As I mentioned in my last post, we finished writing a little more than a week ago. Half the chapters went to the copy editors last week. The other half are on their way this week. And… drum roll please… we should have publishing news to share with you soon!
While I’m waiting to get the edited chapters back, I’m reading through the whole book from beginning to end. It’s the first time I’ve been able to do that without having to skip over unfinished sections. Although I’ve been immersed in every aspect of this story for more than a year (not counting the time I actually lived it), I haven’t been able to see it from introduction to conclusion all at once. The writing process has been like catching brief glimpses of someone you really want to meet. One day you see the back of his head as he walks away. The next time you might catch a flash of his hand as he waves through a crowd to someone across the street. Now that the book is finished, I feel like I’m finally getting to meet that elusive person face-to-face.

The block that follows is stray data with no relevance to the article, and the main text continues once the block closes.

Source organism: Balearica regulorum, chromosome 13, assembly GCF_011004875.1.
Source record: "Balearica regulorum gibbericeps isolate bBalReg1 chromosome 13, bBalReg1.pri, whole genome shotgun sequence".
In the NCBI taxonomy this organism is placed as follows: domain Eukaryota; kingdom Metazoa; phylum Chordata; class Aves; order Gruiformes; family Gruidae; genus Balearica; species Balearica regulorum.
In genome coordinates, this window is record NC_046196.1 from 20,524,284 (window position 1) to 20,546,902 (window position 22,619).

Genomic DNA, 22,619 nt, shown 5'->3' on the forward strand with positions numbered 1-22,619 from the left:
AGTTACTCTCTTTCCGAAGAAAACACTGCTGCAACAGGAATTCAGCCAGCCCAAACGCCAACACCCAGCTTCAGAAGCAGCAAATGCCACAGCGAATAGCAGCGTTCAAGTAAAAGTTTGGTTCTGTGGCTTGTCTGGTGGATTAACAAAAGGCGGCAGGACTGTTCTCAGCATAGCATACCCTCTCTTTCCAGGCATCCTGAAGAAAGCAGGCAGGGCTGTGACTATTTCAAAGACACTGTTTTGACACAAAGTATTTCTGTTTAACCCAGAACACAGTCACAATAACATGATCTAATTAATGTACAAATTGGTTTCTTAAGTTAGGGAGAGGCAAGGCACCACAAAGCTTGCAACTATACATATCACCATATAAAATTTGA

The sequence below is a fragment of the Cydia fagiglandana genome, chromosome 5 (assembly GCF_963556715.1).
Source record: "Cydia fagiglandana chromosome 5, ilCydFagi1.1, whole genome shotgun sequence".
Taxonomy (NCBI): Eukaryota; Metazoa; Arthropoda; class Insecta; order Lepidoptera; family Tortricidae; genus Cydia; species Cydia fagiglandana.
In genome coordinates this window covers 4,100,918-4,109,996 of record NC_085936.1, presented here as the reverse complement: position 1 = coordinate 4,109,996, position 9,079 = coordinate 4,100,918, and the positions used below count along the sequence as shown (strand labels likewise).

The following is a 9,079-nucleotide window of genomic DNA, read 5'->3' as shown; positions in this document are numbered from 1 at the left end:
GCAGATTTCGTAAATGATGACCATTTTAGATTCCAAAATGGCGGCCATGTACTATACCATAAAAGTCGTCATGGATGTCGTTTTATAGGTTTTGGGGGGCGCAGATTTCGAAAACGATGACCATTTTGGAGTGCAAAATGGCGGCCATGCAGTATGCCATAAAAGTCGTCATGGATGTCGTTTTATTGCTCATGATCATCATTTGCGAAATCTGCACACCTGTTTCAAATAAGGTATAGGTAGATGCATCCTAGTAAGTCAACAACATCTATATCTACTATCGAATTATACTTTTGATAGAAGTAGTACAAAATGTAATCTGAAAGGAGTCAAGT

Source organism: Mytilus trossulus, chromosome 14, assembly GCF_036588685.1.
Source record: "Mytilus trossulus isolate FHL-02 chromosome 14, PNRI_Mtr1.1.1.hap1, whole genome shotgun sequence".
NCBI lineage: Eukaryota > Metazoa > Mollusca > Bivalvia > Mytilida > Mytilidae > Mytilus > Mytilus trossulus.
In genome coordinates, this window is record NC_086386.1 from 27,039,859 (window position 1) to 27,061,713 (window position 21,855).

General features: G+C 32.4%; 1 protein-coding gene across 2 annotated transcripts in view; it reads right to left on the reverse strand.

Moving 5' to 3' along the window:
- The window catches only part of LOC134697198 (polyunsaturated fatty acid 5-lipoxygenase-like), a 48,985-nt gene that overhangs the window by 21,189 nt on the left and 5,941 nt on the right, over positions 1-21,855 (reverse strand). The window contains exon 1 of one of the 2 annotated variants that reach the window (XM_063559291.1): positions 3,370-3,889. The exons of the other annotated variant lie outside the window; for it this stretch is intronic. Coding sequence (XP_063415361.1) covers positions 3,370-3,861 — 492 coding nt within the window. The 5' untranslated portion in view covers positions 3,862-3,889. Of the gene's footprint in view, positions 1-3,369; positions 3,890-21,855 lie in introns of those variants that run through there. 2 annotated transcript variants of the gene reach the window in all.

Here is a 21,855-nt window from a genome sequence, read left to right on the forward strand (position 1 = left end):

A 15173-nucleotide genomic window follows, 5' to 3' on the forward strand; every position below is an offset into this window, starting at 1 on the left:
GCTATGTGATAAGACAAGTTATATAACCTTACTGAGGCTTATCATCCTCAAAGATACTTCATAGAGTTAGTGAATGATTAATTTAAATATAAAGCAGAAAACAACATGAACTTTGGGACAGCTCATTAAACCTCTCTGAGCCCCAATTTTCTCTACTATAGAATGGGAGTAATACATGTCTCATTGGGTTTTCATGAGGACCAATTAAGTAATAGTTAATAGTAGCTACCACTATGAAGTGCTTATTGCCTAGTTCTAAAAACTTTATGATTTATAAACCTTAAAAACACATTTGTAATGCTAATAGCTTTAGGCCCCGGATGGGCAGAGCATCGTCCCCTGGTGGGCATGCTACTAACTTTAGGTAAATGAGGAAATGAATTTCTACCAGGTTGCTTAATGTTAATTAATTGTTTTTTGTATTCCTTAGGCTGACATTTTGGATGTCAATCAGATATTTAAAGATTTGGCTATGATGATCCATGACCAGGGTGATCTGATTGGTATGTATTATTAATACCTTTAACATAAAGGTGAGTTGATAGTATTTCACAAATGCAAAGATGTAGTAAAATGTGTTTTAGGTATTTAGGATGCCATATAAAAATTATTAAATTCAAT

As I read, I’m going to share my experience with you by telling you about my favorite parts of each chapter. I plan to cover three chapters a week. By the time we’re done, I should be able to tell you exactly when you’ll be able to get a copy of the book for yourself.
Chapter 1 introduces three families that we follow throughout the book. You meet them on the Monday before Hurricane Ike made landfall. Although you will get to read dozens of individual stories throughout the book, you will feel like you know our main three families the best. You’ll learn why they view storms the way they do and how Ike changed their perspectives. You will walk with them through the island’s recovery and experience the challenges they faced as they tried to put their lives back together.
My favorite part of Chapter 1 is the sense of dread hanging over it. The reader knows the storm is coming and will wreak havoc. But our three families come to that conclusion slowly. They all showed a chilling complacence as Ike barreled toward them. I’m sure some readers will think the families foolish, but I sympathize with them. Although it’s completely illogical, Galveston somehow seemed immune from a catastrophic storm.